When consumers buy embarrassing products, they don’t want friendly service

A UBC Sauder School of Business study shows that when people buy blush-inducing items, they choose self-checkout—or failing that, the most robotic human available.

Frustrated woman pushing shopping cart in grocery store

A UBC Sauder School of Business study shows that when people buy blush-inducing items, they choose self-checkout—or failing that, the most robotic human available.

It’s an age-old law of marketing that friendly customer service is a sure way to boost your business. But customers who are buying embarrassing products don’t necessarily want a smiling face or pleasant small talk.

For the study in the Journal of Marketing Research titled “How consumers respond to embarrassing service encounters: A dehumanization perspective,” the authors studied data of actual purchase behaviour in grocery stores and observed whether customers prefer self-checkout or a human cashier when purchasing embarrassing products such as condoms or menstrual pads.

The authors also surveyed participants about their preferences in situations where in-person exchanges are unavoidable, such as taking a stained clothing item to a dry cleaner that has no automated option.

The researchers found that when people buy embarrassing items, they choose self-service checkouts—and when self-checkouts aren’t available and customers have to interact with a human, they choose the most robotic one they can find.

Dr. JoAndrea Hoegg
Dr. JoAndrea Hoegg

“If they have to choose a person, they would prefer a mechanistic person who isn’t known to be particularly friendly,” said UBC Sauder Professor Dr. JoAndrea Hoegg, who co-authored the study with Dr. Yixia Sun of Zhejiang University, Dr. Xuehua Wang of Tongji University, and UBC Sauder School of Business Dean Dr. Darren Dahl.

If they can’t find a robotic person and have to engage in a more normal way, they try to compensate by thinking of the person as less human—and by extension, less social, emotional and judgmental.

“They engage in this mental process of mechanistic dehumanization. They think, ‘That person doesn’t care about me or what I’m doing. They’re just doing their job,’” explained Dr. Hoegg. “They do that to make themselves feel better. But we didn’t find any evidence that strategy actually works. They were still embarrassed.”

The study also surveyed people on the street about their use of particular products, either embarrassing (condoms) or non-embarrassing (gum). Some of the surveyors acted in a more personable way, using eye contact and a friendly facial expression and vocal tone, while others acted in a more robotic way, avoiding eye contact and using a stiff expression and tone.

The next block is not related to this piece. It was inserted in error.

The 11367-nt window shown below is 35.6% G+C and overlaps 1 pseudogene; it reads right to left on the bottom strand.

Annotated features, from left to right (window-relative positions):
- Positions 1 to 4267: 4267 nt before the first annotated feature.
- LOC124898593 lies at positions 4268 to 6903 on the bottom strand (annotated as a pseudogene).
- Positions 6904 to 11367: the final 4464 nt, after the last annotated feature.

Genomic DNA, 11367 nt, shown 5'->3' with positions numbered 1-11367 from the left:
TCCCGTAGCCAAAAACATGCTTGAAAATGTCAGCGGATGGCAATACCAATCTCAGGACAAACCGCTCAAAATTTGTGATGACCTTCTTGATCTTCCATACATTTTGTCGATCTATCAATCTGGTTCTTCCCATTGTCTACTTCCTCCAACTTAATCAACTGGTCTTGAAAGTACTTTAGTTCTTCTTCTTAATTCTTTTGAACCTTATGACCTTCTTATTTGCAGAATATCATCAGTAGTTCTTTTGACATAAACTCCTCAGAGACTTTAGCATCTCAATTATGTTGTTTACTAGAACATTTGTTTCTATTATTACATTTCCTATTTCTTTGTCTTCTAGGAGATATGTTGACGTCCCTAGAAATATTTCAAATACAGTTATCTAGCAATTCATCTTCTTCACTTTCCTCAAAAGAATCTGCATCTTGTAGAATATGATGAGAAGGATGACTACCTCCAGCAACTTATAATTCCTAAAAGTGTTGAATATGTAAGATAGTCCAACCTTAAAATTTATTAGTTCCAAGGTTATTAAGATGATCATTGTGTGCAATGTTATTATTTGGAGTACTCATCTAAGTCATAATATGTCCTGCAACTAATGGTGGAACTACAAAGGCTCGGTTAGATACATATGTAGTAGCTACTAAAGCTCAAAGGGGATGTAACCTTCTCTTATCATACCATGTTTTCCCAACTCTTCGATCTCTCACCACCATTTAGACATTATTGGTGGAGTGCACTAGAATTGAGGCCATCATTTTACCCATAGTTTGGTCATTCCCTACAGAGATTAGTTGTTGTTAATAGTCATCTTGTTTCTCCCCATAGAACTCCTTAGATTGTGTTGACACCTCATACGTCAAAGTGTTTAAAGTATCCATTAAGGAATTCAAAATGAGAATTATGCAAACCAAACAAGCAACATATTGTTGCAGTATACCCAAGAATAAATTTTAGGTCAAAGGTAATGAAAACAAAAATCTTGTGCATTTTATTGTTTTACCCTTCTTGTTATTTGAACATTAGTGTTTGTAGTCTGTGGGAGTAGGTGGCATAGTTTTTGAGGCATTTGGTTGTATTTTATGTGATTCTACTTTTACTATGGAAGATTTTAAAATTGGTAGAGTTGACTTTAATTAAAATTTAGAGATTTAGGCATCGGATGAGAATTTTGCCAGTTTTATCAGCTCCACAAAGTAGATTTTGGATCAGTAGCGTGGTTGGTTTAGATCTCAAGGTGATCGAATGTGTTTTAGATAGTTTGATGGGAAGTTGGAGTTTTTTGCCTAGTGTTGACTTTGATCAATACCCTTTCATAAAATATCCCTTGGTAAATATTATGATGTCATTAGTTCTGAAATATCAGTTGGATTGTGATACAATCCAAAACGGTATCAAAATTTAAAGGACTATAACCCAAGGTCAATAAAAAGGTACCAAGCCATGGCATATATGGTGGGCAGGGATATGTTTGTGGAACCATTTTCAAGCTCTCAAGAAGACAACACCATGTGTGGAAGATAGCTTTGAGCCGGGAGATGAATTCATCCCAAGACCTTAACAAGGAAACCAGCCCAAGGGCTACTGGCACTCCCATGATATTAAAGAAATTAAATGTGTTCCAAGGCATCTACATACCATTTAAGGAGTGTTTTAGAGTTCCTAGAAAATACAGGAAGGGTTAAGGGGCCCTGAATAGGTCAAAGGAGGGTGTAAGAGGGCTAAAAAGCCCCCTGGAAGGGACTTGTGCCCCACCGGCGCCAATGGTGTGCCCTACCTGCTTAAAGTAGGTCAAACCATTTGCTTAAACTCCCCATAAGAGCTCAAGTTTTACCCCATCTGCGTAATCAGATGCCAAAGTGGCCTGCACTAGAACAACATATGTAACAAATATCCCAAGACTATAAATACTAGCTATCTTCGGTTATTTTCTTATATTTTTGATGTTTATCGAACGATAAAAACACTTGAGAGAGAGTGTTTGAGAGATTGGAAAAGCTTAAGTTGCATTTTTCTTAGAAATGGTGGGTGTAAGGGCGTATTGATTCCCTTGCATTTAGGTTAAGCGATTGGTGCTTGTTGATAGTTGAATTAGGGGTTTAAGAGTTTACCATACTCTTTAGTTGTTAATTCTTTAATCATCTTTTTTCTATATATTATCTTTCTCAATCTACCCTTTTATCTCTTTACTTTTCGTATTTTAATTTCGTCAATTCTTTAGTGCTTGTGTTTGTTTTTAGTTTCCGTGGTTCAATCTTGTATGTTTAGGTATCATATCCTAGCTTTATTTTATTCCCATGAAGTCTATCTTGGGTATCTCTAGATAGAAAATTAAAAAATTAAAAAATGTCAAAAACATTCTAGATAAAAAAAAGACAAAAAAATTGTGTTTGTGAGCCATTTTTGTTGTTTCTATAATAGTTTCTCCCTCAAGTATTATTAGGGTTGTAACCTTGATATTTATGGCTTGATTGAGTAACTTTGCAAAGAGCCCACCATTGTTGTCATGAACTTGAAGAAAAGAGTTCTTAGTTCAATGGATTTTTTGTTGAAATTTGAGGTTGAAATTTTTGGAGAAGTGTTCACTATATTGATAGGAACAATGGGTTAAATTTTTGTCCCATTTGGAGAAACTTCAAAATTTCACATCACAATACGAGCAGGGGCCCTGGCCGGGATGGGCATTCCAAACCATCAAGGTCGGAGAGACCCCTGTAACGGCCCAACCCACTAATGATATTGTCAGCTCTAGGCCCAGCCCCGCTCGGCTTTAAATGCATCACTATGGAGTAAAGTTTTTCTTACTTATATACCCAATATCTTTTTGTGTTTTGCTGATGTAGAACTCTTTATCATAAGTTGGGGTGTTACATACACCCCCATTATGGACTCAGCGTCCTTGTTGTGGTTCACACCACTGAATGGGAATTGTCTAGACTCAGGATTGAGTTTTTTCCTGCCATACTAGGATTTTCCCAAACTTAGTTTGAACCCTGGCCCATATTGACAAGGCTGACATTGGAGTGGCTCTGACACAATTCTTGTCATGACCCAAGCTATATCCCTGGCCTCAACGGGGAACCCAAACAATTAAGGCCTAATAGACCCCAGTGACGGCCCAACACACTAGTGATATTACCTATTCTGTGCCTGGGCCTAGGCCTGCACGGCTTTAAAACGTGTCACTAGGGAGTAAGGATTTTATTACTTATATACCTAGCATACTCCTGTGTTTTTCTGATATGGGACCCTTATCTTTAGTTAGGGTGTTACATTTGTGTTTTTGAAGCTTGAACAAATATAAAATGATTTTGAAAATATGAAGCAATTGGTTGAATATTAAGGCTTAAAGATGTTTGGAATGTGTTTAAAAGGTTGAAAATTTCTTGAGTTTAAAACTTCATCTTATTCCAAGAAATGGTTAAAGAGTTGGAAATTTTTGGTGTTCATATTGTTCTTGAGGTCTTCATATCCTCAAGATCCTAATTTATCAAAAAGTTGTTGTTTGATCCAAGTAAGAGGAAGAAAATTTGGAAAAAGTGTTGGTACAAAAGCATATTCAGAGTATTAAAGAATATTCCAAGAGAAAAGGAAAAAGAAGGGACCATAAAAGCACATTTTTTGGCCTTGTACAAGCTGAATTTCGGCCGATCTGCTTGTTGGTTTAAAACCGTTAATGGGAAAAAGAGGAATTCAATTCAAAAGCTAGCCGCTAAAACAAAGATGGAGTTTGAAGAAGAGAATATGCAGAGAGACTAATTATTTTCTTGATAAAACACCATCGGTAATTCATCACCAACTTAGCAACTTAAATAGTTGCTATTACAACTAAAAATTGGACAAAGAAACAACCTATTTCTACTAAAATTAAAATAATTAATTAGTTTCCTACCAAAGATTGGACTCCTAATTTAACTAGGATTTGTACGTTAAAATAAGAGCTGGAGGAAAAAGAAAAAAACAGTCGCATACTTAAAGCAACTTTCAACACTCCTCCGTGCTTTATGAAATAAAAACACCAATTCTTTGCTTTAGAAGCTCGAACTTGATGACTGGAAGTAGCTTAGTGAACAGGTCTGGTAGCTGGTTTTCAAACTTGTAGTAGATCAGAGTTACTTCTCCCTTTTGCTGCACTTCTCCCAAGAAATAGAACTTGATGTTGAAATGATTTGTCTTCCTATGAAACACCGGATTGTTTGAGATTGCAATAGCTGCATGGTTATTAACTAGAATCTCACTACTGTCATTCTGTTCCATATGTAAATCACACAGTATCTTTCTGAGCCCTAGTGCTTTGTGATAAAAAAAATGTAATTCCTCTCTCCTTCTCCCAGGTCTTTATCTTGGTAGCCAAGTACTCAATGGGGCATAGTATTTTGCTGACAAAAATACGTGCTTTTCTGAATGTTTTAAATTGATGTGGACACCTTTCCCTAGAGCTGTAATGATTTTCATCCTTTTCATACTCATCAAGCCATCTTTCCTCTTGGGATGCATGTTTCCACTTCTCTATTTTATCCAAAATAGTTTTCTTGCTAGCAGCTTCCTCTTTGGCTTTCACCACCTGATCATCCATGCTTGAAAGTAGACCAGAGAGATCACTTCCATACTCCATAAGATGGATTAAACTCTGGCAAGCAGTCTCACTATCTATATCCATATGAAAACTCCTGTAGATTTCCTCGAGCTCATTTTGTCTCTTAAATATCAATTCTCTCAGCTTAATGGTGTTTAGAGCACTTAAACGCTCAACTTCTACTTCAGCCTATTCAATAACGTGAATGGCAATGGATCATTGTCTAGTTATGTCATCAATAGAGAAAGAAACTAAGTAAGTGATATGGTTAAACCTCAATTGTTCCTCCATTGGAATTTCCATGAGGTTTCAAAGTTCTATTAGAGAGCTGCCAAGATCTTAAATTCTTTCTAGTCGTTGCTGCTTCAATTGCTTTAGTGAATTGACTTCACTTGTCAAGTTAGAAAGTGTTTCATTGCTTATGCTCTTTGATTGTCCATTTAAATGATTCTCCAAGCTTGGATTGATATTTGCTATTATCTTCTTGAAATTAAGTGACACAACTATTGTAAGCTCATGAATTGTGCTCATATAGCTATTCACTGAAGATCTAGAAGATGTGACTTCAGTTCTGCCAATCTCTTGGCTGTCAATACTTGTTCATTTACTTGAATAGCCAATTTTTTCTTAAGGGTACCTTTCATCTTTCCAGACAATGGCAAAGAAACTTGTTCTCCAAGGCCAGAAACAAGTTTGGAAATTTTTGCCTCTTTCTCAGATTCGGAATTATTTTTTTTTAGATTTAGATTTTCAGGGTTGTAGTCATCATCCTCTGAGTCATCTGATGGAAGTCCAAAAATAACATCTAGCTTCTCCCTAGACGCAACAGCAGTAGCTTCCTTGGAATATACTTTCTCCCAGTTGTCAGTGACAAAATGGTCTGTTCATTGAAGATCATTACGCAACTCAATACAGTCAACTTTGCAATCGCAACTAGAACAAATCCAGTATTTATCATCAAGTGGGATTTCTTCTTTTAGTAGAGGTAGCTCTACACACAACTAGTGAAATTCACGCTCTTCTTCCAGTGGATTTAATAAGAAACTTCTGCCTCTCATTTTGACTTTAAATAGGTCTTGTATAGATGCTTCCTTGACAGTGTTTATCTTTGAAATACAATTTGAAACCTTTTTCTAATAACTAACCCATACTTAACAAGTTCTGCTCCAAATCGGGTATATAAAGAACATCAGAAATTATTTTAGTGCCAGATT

The researchers examined the difference in how thoroughly each group of participants answered the questions.

“With the robotic person, people actually answered more questions on the survey and gave more information,” said Dr. Hoegg. “We thought that was interesting and potentially important, because if you’re in a medical office or pharmacy and you need to provide information about yourself, you might be too embarrassed if the person is being really friendly and trying to make a connection.”

The findings were similar across genders and challenge the long-held belief that building personal rapport with customers should be the top priority for service employees, as warm, welcoming interactions are linked with higher customer satisfaction.

“This study kind of turns that on its head,” said Dr. Hoegg. “When people are buying embarrassing things they don’t seek out conversation. They don’t want that social interaction. They want to get in and get out—and they want someone who isn’t judging them or reacting to them.”

So what should pharmacy workers and other retail staff do when customers buy embarrassing items? Dr. Hoegg says they should skip the small talk and get the person out the door.

“There are so many places like 7-Eleven and grocery stores that sell everything, and it’s likely that employees have been told to be friendly and engage their customers. But they should be mindful of the purchases people are making, and if the person isn’t making eye contact, they don’t need to engage them,” said Dr. Hoegg.

“If the product they are buying is one that might be embarrassing for them, don’t try to create a connection,” she advised. “Just get the person out quickly.”

Interview language(s): English